Dear Mr. Coleman,

I met you at the college fair at Barnstable High School last Thursday evening, and I am very interested in your college after learning about the undergraduate research opportunities for students interested in the sciences.

And a better way to make known the main reason for the email:

One topic we didn’t have a chance to discuss is the Greek System at your campus. I like the idea of living in a fraternity house, and I know that some colleges with fraternities don’t offer houses except for social purposes. What is the policy for fraternity housing at your campus?

What is Sam Coleman supposed to do with this message since Jack didn’t really ask him to reply? Jack might think it is obvious that he wants an answer, but it is always better to be clear about the desired action you want the recipient to take. An action might be written this way:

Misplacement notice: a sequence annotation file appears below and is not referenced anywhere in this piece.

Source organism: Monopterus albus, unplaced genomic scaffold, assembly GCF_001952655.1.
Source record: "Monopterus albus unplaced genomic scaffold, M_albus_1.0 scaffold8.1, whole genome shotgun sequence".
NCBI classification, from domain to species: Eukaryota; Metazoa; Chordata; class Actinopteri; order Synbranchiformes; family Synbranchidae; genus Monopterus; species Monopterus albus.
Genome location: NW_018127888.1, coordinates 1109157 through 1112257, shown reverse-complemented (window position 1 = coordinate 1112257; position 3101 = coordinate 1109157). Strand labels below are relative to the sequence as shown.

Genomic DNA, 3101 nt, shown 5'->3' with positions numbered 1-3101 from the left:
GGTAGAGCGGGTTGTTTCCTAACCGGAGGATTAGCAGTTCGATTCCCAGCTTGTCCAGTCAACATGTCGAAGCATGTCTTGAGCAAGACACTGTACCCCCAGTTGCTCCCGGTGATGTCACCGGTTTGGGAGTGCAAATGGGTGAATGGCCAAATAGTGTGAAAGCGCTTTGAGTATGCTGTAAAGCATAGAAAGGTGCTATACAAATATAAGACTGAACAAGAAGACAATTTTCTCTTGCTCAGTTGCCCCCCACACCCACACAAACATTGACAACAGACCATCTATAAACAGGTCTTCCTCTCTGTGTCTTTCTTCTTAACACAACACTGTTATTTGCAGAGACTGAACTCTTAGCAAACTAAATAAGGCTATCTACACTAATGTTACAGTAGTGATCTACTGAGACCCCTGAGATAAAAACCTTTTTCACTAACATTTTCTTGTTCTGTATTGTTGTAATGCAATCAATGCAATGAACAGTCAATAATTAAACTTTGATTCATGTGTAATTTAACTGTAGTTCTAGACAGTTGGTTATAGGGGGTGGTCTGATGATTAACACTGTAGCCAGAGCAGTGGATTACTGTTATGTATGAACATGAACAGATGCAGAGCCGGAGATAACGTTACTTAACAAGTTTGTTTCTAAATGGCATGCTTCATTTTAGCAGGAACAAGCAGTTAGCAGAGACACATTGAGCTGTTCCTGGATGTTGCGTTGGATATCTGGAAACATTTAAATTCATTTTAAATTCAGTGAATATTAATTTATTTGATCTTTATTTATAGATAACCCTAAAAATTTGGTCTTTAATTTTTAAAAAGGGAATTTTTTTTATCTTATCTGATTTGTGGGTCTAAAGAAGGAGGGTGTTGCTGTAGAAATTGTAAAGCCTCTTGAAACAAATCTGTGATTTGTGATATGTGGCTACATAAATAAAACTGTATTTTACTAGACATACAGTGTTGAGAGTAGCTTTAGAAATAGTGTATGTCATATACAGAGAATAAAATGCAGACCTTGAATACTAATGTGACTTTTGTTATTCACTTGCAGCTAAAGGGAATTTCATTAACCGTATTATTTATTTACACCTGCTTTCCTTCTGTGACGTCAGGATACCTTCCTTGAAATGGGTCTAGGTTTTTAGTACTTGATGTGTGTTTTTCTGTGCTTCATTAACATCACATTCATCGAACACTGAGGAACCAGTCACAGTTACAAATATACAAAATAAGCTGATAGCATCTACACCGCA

I tried to find information about Greek housing on your website without any luck. When you have a chance, please send me the information or a link to a web page that might answer my questions. Thank you for your assistance, and for spending so much time talking with me at the fair last week.

A final comment on Jack’s email message: The “From” field (jockmeister@gmail.com) may not be sending the best message about who Jack Taylor is. We recommend Jack secure an email address that is a variation on his name that he uses for college purposes.

5. Close with contact information and a full name
A proper closing would be:

Sincerely,

Jack Taylor
Barnstable High School (MA), Class of 2011
Home Phone: 508-333-0101

There are times when the formalities of greetings and closings can be dropped, such as when you initially sent a formal message and the recipient replies quickly and you begin a quick back and forth correspondence that simulates instant messaging. However, most email messages should follow the conventions outlined above.

Apply these lessons this fall and your teachers and professors will be impressed—or, at least they are more likely to reply!